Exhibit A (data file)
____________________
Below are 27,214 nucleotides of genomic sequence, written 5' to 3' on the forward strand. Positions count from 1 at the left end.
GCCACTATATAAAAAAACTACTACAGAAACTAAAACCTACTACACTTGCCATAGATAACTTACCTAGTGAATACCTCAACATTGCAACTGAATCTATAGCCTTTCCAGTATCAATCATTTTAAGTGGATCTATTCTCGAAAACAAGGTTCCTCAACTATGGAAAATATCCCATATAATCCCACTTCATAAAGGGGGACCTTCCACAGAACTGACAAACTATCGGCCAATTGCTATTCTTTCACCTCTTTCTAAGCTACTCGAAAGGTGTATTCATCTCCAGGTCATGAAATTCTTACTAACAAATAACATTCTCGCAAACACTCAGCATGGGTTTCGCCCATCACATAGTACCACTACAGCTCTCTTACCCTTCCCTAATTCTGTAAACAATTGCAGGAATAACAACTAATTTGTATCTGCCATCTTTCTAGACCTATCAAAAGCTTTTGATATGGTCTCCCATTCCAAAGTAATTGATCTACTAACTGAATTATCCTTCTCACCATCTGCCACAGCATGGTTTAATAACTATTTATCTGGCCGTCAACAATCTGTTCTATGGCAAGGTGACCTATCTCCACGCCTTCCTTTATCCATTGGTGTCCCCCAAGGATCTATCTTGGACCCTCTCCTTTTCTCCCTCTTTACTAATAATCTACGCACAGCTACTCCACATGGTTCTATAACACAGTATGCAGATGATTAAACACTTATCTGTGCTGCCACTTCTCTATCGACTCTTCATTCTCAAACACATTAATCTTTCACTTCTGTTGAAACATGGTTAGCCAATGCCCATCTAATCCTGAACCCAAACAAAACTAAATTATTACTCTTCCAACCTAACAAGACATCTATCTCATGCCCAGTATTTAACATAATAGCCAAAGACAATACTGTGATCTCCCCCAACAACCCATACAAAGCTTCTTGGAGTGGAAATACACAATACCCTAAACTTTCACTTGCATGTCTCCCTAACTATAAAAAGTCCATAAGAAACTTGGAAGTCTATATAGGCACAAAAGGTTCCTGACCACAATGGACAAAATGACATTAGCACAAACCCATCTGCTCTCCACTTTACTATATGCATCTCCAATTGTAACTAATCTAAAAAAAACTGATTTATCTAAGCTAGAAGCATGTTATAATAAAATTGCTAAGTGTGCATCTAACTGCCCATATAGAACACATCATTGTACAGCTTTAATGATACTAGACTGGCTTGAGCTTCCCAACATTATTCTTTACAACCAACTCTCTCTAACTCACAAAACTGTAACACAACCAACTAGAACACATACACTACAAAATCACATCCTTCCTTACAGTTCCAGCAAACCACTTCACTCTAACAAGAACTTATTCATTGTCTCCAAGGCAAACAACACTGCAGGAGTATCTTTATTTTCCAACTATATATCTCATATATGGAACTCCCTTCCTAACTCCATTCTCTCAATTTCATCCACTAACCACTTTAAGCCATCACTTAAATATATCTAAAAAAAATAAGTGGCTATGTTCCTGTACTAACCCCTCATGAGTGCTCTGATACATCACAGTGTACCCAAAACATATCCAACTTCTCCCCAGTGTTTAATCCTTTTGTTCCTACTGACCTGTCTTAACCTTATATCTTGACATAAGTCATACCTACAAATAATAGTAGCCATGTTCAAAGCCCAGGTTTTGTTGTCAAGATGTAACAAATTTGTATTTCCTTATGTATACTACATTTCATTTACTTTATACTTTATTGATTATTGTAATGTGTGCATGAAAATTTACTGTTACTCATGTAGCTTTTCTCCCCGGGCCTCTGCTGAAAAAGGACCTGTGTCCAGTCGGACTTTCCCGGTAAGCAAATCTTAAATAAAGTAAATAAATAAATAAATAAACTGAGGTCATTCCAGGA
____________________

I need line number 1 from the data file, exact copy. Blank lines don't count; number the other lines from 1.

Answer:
Below are 27,214 nucleotides of genomic sequence, written 5' to 3' on the forward strand. Positions count from 1 at the left end.